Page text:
Photo: Keith Bedford/The Boston Globe via Getty Images

Companies including BP, Chevron and power giant Southern Company have formed a new coalition called the Energy Advance Center to work on carbon capture, storage and use.

Why it matters: Trapping CO2 from power plants and other industrial facilities is an important way to help eventually bring the steep emissions cuts needed to prevent the most dangerous levels of warming.

The two other companies listed in this newly public lobbying disclosure filing are:

  • Industrial systems giant Mitsubishi Heavy Industries America.
  • Denbury Resources, an oil company focuses on using CO2 for enhanced oil recovery from depleted reservoirs.
  • They're represented by the lobbying firm Hunton Andrews Kurth.

What they're saying: Very little right now. But Hunton Andrews Kurth partner Fred Eames described the new group this way in a statement to Axios:

"The Center is a voluntary association of energy companies, industrial energy users, and other energy-related entities formed to promote the energy industry’s interests in issues related to carbon capture and storage, to improve the greenhouse gas emissions profile of fossil fuels, and to enhance the economic opportunities from use of CO2 with benefits for the economy, energy security, and the environment."

The big picture: Deployment of carbon capture and storage tech has been slow to get off the ground. But a new U.S. law — part of the big February federal spending deal — expands tax incentives for direct sequestration or use of captured CO2 in enhanced oil recovery.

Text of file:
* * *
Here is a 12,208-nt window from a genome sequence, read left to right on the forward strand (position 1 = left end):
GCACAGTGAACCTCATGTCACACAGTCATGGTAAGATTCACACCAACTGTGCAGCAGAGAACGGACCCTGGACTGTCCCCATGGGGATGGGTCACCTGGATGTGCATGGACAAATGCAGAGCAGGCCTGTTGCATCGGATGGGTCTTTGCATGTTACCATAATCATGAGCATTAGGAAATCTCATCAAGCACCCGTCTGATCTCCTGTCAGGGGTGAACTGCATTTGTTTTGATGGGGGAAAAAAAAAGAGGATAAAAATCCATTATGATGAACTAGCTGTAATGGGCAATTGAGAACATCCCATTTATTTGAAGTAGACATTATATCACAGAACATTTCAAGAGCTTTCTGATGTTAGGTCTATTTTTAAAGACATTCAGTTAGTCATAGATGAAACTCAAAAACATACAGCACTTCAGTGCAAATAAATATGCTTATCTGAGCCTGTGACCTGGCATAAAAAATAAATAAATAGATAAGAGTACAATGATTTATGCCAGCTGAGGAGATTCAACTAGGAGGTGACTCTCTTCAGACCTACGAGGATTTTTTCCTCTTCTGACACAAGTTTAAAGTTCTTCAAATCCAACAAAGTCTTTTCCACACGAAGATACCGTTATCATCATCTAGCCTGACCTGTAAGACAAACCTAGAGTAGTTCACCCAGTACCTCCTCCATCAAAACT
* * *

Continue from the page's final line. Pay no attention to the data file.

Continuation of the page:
• More broadly, International Energy Agency head Fatih Birol frequently says the amount of investment and activity worldwide around carbon capture is troublingly low.

One level deeper: Eames is former counsel to the House Energy and Commerce Committee and has previously worked with industry clients on carbon capture and storage through a group called the CCS Alliance.

  • That group has not reported any lobbying expenses in two years.

Go deeper

New York City schools will not fully reopen in fall

Photo: Spencer Platt/Getty Images

New York City Mayor Bill de Blasio announced at a press conference on Wednesday that schools will not fully reopen in fall, and will instead adopt a hybrid model that will limit in-person attendance to just one to three days a week.

Why it matters: New York City, once the epicenter of the coronavirus outbreak in the United States, is home to the nation's largest public school district — totaling 1,800 schools and 1.1 million students, according to the New York Times. The partial reopening plan could prevent hundreds of thousands of parents from fully returning to work.

Treasury blames lenders for PPP disclosure debacle

Illustration: Aïda Amer/Axios

The U.S. Treasury Department is pointing the finger at lenders for errors discovered in Monday's PPP data disclosure.

What they're saying: "Companies listed had their PPP applications entered into SBA’s Electronic Transmission (ETran) system by an approved PPP lender. If a lender did not cancel the loan in the ETran system, the loan is listed," a senior administration official said.

Updated 37 mins ago - Politics & Policy

Coronavirus dashboard

Illustration: Eniola Odetunde/Axios

  1. Global: Total confirmed cases as of 10:30 a.m. ET: 11,863,477 — Total deaths: 544,949 — Total recoveries — 6,483,402Map.
  2. U.S.: Total confirmed cases as of 10:30 a.m. ET: 2,996,679 — Total deaths: 131,486 — Total recoveries: 936,476 — Total tested: 36,878,106Map.
  3. Public health: Deaths are rising in hotspots — Déjà vu sets in as testing issues rise and PPE dwindles.
  4. Travel: How the pandemic changed mobility habits, by state.
  5. Education: Harvard and MIT sue Trump administration over rule barring foreign students from online classes.
  6. 🎧 Podcast: A misinformation "infodemic" is here.